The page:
Today, business schools across the world teach students how to be entrepreneurs. There are frameworks and checklists for building and financing new ventures, and charts that plot the milestones of a new company, usually on a single slide along a smooth, always-upward curve. No one ever spends enough time telling you about the pain.
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My experience of entrepreneurship was anything but a smooth, upward curve. It’s been filled with ups and downs, unpredictable challenges, and many hard-learned lessons. Starting a business requires grit, determination and the relentless pursuit of a great idea. It requires years of blood, sweat and tears. It involves anguish over decisions about people and strategy that may ultimately make or break you.
Thirty-five years ago, I left a successful career in mergers and acquisitions to start my own business. My partner Pete Peterson and I were committed to creating a different kind of investment firm than those we had experienced firsthand — one grounded in principles of meritocracy and excellence, openness and integrity. This, we thought, would make us smarter investors, better employers, and allow us to more effectively serve our clients, which were institutions like public pensions who trusted us to invest the retirement savings of teachers, firefighters and others.
If you measure us against that goal today, you would see dramatic success. We are the largest alternative asset investor in the world, managing over $500 billion in assets today. We have invested in and helped grow companies around the world, which employ around 500,000 people. But getting here was far from an easy ride.
In 1985, Pete and I were confident we could leverage our track records and connections in deal-making to get our new venture off the ground quickly. We had a deep Rolodex of leaders across the corporate and financial communities who we had worked closely with in our previous roles. Surely they would clamor to give us business.
We were wrong. After sending hundreds of letters, making countless phone calls and an even placing an advertisement in the New York Times, we had nothing to show for our efforts. The constant rejection was mentally, physically, and emotionally grueling.
Every entrepreneur knows the feeling: that moment of absolute despair when the only thing you are aware of is the giant gap between where you stand and the vision you have for your life and business.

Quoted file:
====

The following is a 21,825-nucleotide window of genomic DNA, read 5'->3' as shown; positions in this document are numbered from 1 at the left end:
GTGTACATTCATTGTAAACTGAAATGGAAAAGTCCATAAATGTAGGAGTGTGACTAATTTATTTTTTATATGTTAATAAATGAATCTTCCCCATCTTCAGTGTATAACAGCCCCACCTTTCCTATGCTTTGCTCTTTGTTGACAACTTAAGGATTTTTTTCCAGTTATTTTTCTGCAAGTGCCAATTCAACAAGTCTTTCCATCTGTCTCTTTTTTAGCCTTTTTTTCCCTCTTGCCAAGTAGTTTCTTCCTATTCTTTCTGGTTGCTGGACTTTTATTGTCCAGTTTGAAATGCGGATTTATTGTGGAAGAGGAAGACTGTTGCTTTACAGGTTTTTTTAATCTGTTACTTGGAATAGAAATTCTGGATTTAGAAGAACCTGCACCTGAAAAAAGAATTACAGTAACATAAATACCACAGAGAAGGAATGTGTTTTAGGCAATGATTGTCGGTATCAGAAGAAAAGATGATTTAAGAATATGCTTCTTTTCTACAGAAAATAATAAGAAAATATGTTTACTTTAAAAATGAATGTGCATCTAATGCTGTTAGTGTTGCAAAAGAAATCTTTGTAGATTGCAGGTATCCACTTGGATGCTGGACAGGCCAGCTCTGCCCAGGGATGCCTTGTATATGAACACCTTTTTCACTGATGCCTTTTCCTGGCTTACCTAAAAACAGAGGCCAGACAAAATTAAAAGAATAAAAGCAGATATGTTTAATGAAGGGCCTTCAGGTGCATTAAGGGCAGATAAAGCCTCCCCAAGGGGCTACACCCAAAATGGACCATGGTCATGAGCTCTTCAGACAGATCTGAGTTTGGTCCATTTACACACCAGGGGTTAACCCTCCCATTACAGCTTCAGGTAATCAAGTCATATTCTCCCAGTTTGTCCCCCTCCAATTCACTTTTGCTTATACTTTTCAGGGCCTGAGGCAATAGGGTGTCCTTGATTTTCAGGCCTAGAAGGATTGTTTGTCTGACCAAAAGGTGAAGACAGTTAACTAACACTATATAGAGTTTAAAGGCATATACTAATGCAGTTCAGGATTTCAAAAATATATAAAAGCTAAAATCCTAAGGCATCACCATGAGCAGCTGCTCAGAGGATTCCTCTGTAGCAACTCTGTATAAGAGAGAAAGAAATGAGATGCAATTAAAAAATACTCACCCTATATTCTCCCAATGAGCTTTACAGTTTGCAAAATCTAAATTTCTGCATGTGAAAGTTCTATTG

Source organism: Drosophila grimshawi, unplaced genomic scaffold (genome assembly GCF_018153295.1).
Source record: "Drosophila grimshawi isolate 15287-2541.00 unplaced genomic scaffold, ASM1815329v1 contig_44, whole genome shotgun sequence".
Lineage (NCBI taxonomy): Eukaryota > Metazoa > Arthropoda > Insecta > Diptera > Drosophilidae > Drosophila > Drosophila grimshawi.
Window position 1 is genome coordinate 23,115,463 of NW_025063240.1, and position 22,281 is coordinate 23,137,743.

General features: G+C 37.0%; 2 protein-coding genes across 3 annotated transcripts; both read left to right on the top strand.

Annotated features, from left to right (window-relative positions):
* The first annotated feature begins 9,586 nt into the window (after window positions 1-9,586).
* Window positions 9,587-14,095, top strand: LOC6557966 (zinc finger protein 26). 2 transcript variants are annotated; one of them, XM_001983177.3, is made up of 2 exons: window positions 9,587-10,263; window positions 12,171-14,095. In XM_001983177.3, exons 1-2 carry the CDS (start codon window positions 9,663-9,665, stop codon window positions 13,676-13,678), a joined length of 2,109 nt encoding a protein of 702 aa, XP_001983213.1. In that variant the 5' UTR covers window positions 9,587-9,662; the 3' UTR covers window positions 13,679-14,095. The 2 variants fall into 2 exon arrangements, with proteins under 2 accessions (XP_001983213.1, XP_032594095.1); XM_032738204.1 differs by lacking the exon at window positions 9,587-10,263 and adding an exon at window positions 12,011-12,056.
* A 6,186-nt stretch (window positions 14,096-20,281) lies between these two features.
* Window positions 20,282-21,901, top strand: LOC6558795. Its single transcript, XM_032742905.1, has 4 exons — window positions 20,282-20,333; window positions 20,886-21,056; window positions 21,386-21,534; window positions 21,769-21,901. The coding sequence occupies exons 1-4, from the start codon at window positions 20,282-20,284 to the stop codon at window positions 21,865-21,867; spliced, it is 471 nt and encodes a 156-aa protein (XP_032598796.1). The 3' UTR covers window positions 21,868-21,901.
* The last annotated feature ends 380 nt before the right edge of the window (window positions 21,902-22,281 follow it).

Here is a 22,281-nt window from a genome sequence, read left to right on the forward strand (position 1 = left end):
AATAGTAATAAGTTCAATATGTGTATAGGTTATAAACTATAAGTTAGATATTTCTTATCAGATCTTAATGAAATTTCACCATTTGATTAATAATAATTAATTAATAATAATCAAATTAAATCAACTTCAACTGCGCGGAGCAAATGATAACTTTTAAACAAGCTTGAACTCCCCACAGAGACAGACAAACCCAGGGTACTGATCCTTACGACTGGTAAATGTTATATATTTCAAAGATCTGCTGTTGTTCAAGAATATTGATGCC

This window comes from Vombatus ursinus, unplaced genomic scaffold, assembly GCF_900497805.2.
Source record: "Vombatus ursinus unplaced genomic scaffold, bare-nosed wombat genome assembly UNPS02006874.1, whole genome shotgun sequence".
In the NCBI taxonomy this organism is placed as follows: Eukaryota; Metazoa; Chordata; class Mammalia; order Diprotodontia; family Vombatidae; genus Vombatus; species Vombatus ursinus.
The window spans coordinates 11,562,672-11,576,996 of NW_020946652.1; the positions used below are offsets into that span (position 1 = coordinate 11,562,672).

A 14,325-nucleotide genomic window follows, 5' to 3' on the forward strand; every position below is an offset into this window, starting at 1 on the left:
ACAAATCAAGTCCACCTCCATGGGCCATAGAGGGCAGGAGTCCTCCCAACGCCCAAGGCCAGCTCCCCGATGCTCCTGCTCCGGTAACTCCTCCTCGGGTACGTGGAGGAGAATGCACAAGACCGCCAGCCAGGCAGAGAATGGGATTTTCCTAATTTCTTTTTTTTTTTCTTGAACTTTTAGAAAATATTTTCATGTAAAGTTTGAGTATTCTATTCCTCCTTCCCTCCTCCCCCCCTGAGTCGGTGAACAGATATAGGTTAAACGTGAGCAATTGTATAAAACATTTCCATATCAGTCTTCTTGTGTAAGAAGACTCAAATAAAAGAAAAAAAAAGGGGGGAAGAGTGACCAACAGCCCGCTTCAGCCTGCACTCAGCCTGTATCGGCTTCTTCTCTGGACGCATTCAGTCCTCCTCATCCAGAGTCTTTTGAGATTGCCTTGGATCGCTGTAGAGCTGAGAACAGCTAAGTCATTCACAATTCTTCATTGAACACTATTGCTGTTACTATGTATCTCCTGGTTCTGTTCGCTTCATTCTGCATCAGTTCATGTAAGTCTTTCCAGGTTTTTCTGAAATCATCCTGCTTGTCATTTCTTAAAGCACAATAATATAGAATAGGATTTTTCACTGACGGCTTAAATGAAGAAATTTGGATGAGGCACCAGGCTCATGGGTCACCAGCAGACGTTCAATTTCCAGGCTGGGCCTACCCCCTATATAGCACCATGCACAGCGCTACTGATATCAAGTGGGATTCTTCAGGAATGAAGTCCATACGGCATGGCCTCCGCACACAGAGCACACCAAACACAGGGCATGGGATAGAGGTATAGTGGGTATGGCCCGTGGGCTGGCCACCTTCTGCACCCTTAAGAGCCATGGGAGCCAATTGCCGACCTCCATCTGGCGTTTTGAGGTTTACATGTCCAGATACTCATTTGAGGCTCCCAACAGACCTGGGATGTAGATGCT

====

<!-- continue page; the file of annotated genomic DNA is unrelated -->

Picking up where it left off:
But failure can be the best teacher for an entrepreneur. My experiences building Blackstone have taught me an enormous amount about growing a business, including how to build successful teams, evaluate risk, and establish an organizational culture that transcends generations and title levels.
I have never fully understood the idea of people wanting to be “serial entrepreneurs.” Doing it once was hard enough for me. Here are some of the lessons I learned that might be useful to someone just starting, or thinking about starting, their entrepreneurial journey:
1) The best executives are made, not born.
They absorb information, study their own experiences, learn from their mistakes, and evolve. The process of launching your business is a continual, never-ending learning experience.
2) It’s as easy to do something big as it is to do something small, so reach for dreams worthy of your pursuit, with rewards commensurate to your effort.
Every person and organization has limited time – choose where you commit your attention and resources wisely and be ambitious.
3) Success comes down to rare moments of opportunity. Be open, alert, and ready to seize them.
Gather the right people and resources; then commit and don’t look back. If you’re not prepared to apply that kind of unrelenting effort, either the opportunity isn’t as compelling as you think or you are not the right person to pursue it.
4) When evaluating your potential business idea make sure it passes these three tests:
• Is your idea big enough to justify devoting your life to it? Make sure it has the potential to be huge.
• Is your idea unique? When people see what you are offering, they should say to themselves, “My gosh, I need this. I’ve been waiting for this. This really appeals to me.” Without that “aha!” you are wasting your time.
• Is your timing right? The world actually doesn’t like pioneers, so if you are too early, your risk of failure is high. The market you are targeting should be lifting off with enough momentum to help make you successful.
5) No one person, however smart, can solve every problem. But an army of smart people talking openly with one another will.
To that extent, hire 10s whenever you can. They are proactive about sensing problems, designing solutions, and taking a business in new directions. They also attract and hire other 10s. You can always build something around a 10.
6) Make decisions when you are ready, not under pressure.
Others will always push you to make a decision for their own purposes, internal politics, or some other external need. But you can almost always say, “I need a little more time to think about this. I’ll get back to you.” This tactic is very effective at defusing even the most difficult and uncomfortable situations.
7) Never deviate from your sense of right and wrong.
Your integrity must be unquestionable. Always do what you say you will, and never mislead anyone for your own advantage.
Stephen A. Schwarzman is the Chairman, CEO and Co-founder of Blackstone. His first book, What It Takes: Lessons in the Pursuit of Excellence, is available for sale now. To learn more about What It Takes, please visit: readwhatittakes.com/.